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Continuing the hunt for funds.

Continuing the hunt for funds

Another university has joined the growing list of institutions seeking research and construction funds by going directly to Congress. Last week, the Senate appropriations committee voted to include $25 million for a new science and engineering technology center at Arizona State University (ASU) in Tempe. According to an amendment to the "urgent supplemental appropriations' bill, the funds are to come out "of the amounts available to the Department of Defense' (DOD) for this fiscal year.

"A lot of universities are going this other way,' says Brent Brown, ASU vice-president for university relations. The proposed building is part of a major effort to upgrade the university's engineering program, he says. "We're trying to make sure the effort we've started here is continued.'

In the same bill, another amendment authorizes funding for nine more universities. Late last year, Congress passed legislation that granted $55.6 million to these universities from DOD research and development funds (SN: 3/29/86, p. 196). However, DOD complained that granting these "set-asides' would violate other laws and regulations that require DOD to ensure that universities compete for research contracts. The Senate committee's action circumvents that problem.

Just two weeks before this vote, Defense Secretary Caspar W. Weinberger rejected a bid by seven senators to get DOD to release funds for the universities. In a letter to the senators, Weinberger stated, "Support of merit-based research is an important principle which we feel we must uphold.' He added, "The . . . earmarking of research funds for specific universities, without merit competition, establishes a precedent that could jeopardize' the preeminence of U.S. universities.

"The Secretary of Defense took an enormous risk,' says Robert M. Rosenzweig, president of the Association of American Universities (AAU) in Washington, D.C. "I was very pleased by his action.'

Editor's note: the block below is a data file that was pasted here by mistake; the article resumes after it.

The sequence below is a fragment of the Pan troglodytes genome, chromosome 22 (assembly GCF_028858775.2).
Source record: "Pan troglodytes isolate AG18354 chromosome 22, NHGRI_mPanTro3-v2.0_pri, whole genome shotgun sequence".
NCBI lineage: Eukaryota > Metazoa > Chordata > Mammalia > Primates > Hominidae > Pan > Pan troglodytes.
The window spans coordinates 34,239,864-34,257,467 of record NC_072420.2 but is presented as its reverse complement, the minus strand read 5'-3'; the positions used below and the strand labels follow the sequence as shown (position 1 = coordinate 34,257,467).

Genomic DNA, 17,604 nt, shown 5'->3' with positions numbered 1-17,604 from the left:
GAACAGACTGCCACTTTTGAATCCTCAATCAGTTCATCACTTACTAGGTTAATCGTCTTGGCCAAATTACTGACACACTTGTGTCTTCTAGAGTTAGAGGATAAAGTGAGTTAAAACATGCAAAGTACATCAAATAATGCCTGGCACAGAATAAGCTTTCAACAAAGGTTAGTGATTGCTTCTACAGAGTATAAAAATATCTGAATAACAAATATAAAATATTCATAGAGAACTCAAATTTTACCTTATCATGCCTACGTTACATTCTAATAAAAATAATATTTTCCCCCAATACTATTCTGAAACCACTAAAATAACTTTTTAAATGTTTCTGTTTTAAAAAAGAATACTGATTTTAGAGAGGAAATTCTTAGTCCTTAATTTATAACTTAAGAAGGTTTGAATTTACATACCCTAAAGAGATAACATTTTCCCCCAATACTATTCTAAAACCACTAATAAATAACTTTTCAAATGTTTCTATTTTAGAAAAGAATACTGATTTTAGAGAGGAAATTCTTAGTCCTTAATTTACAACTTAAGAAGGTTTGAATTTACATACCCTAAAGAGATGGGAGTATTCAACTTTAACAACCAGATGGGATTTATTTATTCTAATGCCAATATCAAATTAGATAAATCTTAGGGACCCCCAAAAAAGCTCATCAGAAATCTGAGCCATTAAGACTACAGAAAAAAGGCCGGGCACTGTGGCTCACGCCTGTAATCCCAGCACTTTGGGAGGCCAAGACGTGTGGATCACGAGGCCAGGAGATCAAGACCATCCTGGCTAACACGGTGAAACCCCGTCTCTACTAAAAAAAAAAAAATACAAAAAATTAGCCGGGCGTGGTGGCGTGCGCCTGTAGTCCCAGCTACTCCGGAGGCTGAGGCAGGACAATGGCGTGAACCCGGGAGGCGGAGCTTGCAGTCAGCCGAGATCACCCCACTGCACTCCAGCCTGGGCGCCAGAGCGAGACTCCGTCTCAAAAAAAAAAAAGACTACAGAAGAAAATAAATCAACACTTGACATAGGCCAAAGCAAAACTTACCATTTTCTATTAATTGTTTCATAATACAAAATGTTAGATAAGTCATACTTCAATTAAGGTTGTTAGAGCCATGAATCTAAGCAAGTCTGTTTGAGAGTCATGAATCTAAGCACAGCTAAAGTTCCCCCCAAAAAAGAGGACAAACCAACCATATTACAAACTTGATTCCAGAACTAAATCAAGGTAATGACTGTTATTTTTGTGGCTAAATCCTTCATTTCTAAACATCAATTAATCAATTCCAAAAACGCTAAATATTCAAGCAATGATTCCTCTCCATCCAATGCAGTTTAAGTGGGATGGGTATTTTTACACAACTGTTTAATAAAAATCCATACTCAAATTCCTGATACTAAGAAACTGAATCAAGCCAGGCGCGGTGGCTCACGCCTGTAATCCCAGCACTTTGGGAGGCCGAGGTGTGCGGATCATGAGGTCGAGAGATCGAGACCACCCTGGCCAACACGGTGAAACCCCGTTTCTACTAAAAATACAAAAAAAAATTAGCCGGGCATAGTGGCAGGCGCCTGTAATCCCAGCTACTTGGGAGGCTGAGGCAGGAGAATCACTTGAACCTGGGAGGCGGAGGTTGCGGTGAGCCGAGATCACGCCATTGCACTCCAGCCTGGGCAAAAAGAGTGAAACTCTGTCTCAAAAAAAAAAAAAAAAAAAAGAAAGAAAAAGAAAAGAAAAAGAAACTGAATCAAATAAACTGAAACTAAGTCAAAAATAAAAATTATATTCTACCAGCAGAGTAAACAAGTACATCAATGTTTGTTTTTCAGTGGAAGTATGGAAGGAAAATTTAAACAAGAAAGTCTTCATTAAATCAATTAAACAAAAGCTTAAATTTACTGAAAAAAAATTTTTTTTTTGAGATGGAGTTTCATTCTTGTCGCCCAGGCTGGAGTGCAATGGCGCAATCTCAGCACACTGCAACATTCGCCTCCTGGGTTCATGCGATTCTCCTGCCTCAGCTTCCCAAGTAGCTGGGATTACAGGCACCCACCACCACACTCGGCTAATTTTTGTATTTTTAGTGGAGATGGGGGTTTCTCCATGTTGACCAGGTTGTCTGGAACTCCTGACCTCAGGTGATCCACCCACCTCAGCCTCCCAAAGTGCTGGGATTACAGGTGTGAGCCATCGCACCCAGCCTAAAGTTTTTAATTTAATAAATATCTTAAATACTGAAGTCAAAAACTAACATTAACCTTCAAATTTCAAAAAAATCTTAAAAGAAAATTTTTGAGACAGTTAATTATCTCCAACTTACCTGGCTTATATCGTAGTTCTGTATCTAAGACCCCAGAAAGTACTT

The AAU and the National Association of State Universities and Land-Grant Colleges also tried to persuade the Senate committee to reject funding for specific universities. In a letter, the presidents of the two organizations, which represent many but not all of the nation's universities and colleges, stated, "If any of these . . . projects, or others that may be proposed, is funded, pressures on other institutions to seek direct funding for research and research facilities projects will grow.'

"The problem is the longer it goes on and the more instances of it there are, the harder it is for institutions to hold out,' says Rosenzweig. "Nobody wants to be the last in line.' The real issue, he says, is documented in a White House panel report released last week, which looks at the health of university research (see p. 328). "Until that problem is addressed,' he says, "these kinds of pressures are going to pop up all over the place, and in responding to them, serious damage can be done to the whole enterprise.'

The Senate committee proposals have yet to be acted upon by the entire Senate. The House version of the appropriations bill includes funds only for projects at Northeastern University in Boston and at the Rochester (N.Y.) Institute of Technology. Even if the House and Senate agree to fund all the university projects, DOD can still return the money to Congress unspent. But the strength of congressional support so far in favor of this funding may make that unlikely.

In an earlier debate, Sen. Ted Stevens (R-Alaska), who chairs the defense appropriations subcommittee, said there is nothing new about Congress earmarking funds for certain colleges and universities. He and others argue that it's an acceptable way to help universities wanting to improve their research programs.
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Title Annotation:universities seeking federal aid for research
Author:Peterson, Ivars
Publication:Science News
Date:May 24, 1986
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